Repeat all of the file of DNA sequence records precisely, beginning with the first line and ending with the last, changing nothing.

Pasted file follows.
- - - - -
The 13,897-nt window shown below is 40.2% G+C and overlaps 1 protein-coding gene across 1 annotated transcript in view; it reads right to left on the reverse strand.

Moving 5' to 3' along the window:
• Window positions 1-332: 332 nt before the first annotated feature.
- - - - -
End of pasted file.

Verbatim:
The 13,897-nt window shown below is 40.2% G+C and overlaps 1 protein-coding gene across 1 annotated transcript in view; it reads right to left on the reverse strand.

Moving 5' to 3' along the window:
• Window positions 1-332: 332 nt before the first annotated feature.